6.4 Brain Development
The Biophilia hypothesis suggests that humans have essential evolutionary bonds to nature (Kellert and Wilson 1993; Wilson 1984). Accordingly, contact with nature, including green spaces, has been postulated to be crucial for brain development in children (Kahn 1997; Kahn and Kellert 2002). The brain develops steadily during the prenatal and early postnatal periods, which are considered to be the most vulnerable windows for environmental influences (Grandjean and Landrigan 2014). Upbringing in urban areas where children often have limited access to green spaces has been associated with a higher risk of neurodevelopmental disorders such as attention deficit hyperactivity disorder (ADHD) (Skounti et al. 2007) and autism spectrum disorders (Williams et al. 2006). Green spaces, in contrast, have been associated with short-term improvements in different brain functions, as well as enhanced development of these functions in the long term.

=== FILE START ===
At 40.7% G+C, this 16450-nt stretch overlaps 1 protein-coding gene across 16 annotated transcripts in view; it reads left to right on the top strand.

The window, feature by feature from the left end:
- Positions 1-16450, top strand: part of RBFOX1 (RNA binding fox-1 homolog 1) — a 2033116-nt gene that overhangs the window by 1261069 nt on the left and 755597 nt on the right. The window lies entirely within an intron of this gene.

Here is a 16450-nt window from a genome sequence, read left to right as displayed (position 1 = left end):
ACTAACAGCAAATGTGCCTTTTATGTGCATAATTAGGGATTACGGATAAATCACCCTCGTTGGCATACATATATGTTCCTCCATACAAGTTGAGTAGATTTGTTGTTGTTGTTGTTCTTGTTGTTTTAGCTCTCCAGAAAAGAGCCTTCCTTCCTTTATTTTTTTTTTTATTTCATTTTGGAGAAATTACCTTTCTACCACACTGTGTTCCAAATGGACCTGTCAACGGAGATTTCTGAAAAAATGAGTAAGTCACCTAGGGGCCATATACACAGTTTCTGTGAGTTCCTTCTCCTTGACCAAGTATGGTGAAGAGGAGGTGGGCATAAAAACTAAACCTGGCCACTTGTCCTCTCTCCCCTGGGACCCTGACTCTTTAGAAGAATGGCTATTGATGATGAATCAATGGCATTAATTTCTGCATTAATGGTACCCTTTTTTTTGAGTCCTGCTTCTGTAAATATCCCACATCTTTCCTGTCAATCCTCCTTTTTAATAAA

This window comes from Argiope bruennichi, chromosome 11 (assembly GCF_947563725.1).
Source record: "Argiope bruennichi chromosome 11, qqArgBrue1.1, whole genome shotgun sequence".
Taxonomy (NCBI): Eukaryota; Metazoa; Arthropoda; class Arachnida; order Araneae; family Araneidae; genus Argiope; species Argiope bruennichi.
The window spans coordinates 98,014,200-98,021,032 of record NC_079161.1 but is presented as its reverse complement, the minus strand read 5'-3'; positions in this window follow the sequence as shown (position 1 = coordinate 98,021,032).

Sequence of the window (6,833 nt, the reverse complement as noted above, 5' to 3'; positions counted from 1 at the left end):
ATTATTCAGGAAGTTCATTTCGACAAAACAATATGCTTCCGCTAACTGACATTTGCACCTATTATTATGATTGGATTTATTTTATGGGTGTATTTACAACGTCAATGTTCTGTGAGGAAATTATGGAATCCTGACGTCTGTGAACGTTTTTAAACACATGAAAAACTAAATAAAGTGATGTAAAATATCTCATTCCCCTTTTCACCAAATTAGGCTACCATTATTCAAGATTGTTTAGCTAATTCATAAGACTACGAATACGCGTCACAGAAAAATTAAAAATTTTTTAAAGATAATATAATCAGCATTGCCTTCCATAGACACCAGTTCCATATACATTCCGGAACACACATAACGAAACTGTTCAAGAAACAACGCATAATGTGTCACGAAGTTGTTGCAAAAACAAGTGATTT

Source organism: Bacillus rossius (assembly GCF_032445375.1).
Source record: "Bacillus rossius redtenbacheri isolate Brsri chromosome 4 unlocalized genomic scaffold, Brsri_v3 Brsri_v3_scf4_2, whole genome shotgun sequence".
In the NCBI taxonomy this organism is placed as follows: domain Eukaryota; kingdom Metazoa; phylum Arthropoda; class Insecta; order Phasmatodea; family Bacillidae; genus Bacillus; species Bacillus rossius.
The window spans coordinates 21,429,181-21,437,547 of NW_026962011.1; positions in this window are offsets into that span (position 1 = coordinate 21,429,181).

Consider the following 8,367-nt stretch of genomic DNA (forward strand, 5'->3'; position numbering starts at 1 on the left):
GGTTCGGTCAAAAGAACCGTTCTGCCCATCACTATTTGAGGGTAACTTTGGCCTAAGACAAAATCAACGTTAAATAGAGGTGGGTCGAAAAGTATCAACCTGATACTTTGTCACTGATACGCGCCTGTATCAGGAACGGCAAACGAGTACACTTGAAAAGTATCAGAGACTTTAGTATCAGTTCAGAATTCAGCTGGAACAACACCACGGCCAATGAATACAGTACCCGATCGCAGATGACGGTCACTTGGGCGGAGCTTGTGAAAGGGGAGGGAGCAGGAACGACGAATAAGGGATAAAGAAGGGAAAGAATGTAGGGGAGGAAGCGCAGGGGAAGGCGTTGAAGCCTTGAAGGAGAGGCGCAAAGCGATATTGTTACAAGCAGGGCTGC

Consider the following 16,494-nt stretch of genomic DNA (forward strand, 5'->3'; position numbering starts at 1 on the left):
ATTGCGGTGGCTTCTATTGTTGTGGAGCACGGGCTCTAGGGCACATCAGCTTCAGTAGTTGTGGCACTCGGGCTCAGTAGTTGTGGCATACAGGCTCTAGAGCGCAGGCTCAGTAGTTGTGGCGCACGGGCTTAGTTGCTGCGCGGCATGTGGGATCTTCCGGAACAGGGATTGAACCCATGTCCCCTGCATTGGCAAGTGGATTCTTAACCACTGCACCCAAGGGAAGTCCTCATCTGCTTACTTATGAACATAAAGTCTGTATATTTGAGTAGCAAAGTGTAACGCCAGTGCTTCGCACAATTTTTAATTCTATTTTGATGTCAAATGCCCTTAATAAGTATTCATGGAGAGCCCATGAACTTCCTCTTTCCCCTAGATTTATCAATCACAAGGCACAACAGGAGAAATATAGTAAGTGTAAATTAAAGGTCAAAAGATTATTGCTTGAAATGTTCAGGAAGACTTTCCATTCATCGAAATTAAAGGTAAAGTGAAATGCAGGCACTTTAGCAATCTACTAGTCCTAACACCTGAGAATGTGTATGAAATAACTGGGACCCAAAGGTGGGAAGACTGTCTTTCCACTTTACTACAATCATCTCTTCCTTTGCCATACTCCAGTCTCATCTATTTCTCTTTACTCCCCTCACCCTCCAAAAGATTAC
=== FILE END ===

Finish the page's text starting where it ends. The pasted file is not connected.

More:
Earlier studies on the potential effects of contact with green spaces on brain function were mainly experimental studies evaluating short-term ‘therapeutic’ effects in ADHD children (Kuo and Taylor 2004; Schutte et al. 2017; Taylor and Kuo 2009; Taylor et al. 2001; van den Berg and van den Berg 2011). They mainly compared the effects of playing in indoor environments or urban settings in comparison to green spaces, and showed that the latter could improve attentional function and reduce ADHD symptoms. Later cross-sectional epidemiological studies evaluated the long-term association between green spaces and behavioural and emotional problems among healthy children (Aggio et al. 2015; Amoly et al. 2014; Feng and Astell-Burt 2017; Markevych et al. 2014c; Younan et al. 2017; Zach et al. 2016). They mainly characterised behaviour using the Strengths and Difficulties Questionnaire (SDQ), and associated nearby green spaces or time spent in them to lower risk of behavioural problems such as hyperactivity/inattention, conduct problems, emotional symptoms, peer relationship problems and aggressive behaviour. One cross-sectional study reported improved self-discipline associated with better visual access to green spaces from home (Taylor et al. 2002). A recent ecological study in 543 elementary schools in the USA reported lower prevalence of autism in schools with more green spaces (Wu and Jackson 2017). Another similar ecological study reported that more green spaces at primary schools were associated with better performance of students in math and English exams (Wu et al. 2014). Recently, longitudinal epidemiological studies have prospectively evaluated the association between long-term contact with green spaces and cognitive development (Dadvand et al. 2015a, 2017). They used repeated computerised tests to characterise cognitive function, and reported that more green space surrounding the residential address or at school was associated with improved cognitive functions including working memory and attention. A very recent study utilised magnetic resonance imaging of brain structure to assess whether lifelong exposure to green space surrounding the residential address was associated with beneficial structural changes in the developing brain in 253 urban schoolchildren (Dadvand et al. 2018a). This study detected that such exposure was associated with an increase in grey matter volume in the prefrontal and premotor cortices and an increase in white matter volume in the prefrontal, premotor and cerebellar regions. These structural changes were in turn associated with improved working memory and reduced inattentiveness. These findings provide novel evidence that long-term contact with green spaces is associated with beneficial and potentially lasting changes in brain structure.